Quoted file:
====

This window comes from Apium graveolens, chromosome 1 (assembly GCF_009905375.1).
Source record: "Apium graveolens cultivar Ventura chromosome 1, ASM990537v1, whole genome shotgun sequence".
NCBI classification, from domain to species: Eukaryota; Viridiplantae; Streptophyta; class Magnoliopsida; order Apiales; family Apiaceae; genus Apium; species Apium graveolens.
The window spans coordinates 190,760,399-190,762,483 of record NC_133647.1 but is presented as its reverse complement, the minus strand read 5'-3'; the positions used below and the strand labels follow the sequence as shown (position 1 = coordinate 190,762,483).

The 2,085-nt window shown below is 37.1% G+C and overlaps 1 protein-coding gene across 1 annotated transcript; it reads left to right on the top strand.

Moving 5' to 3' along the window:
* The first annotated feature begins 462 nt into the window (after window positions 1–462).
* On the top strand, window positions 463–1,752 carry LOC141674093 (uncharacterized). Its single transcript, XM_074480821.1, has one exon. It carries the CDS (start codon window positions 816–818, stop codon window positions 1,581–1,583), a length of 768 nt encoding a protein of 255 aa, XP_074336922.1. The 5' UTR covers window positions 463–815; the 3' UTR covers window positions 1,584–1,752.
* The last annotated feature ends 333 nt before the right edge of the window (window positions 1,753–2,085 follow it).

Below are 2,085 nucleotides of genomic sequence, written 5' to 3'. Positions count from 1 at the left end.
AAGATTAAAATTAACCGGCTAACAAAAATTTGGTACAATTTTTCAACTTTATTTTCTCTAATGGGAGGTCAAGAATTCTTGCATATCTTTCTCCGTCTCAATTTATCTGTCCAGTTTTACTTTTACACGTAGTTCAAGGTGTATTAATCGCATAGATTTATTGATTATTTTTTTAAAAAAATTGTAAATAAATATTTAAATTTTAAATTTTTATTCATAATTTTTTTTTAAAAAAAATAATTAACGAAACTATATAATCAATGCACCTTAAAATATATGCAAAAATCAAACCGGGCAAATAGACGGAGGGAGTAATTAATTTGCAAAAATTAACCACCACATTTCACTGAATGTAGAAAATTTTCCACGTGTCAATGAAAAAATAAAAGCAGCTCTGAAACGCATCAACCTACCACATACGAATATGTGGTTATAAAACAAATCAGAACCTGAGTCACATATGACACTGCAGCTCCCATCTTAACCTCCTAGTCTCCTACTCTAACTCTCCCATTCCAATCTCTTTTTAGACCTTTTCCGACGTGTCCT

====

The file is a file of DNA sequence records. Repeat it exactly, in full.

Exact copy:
This window comes from Apium graveolens, chromosome 1 (assembly GCF_009905375.1).
Source record: "Apium graveolens cultivar Ventura chromosome 1, ASM990537v1, whole genome shotgun sequence".
NCBI classification, from domain to species: Eukaryota; Viridiplantae; Streptophyta; class Magnoliopsida; order Apiales; family Apiaceae; genus Apium; species Apium graveolens.
The window spans coordinates 190,760,399-190,762,483 of record NC_133647.1 but is presented as its reverse complement, the minus strand read 5'-3'; the positions used below and the strand labels follow the sequence as shown (position 1 = coordinate 190,762,483).

The 2,085-nt window shown below is 37.1% G+C and overlaps 1 protein-coding gene across 1 annotated transcript; it reads left to right on the top strand.

Moving 5' to 3' along the window:
* The first annotated feature begins 462 nt into the window (after window positions 1–462).
* On the top strand, window positions 463–1,752 carry LOC141674093 (uncharacterized). Its single transcript, XM_074480821.1, has one exon. It carries the CDS (start codon window positions 816–818, stop codon window positions 1,581–1,583), a length of 768 nt encoding a protein of 255 aa, XP_074336922.1. The 5' UTR covers window positions 463–815; the 3' UTR covers window positions 1,584–1,752.
* The last annotated feature ends 333 nt before the right edge of the window (window positions 1,753–2,085 follow it).

Below are 2,085 nucleotides of genomic sequence, written 5' to 3'. Positions count from 1 at the left end.
AAGATTAAAATTAACCGGCTAACAAAAATTTGGTACAATTTTTCAACTTTATTTTCTCTAATGGGAGGTCAAGAATTCTTGCATATCTTTCTCCGTCTCAATTTATCTGTCCAGTTTTACTTTTACACGTAGTTCAAGGTGTATTAATCGCATAGATTTATTGATTATTTTTTTAAAAAAATTGTAAATAAATATTTAAATTTTAAATTTTTATTCATAATTTTTTTTTAAAAAAAATAATTAACGAAACTATATAATCAATGCACCTTAAAATATATGCAAAAATCAAACCGGGCAAATAGACGGAGGGAGTAATTAATTTGCAAAAATTAACCACCACATTTCACTGAATGTAGAAAATTTTCCACGTGTCAATGAAAAAATAAAAGCAGCTCTGAAACGCATCAACCTACCACATACGAATATGTGGTTATAAAACAAATCAGAACCTGAGTCACATATGACACTGCAGCTCCCATCTTAACCTCCTAGTCTCCTACTCTAACTCTCCCATTCCAATCTCTTTTTAGACCTTTTCCGACGTGTCCT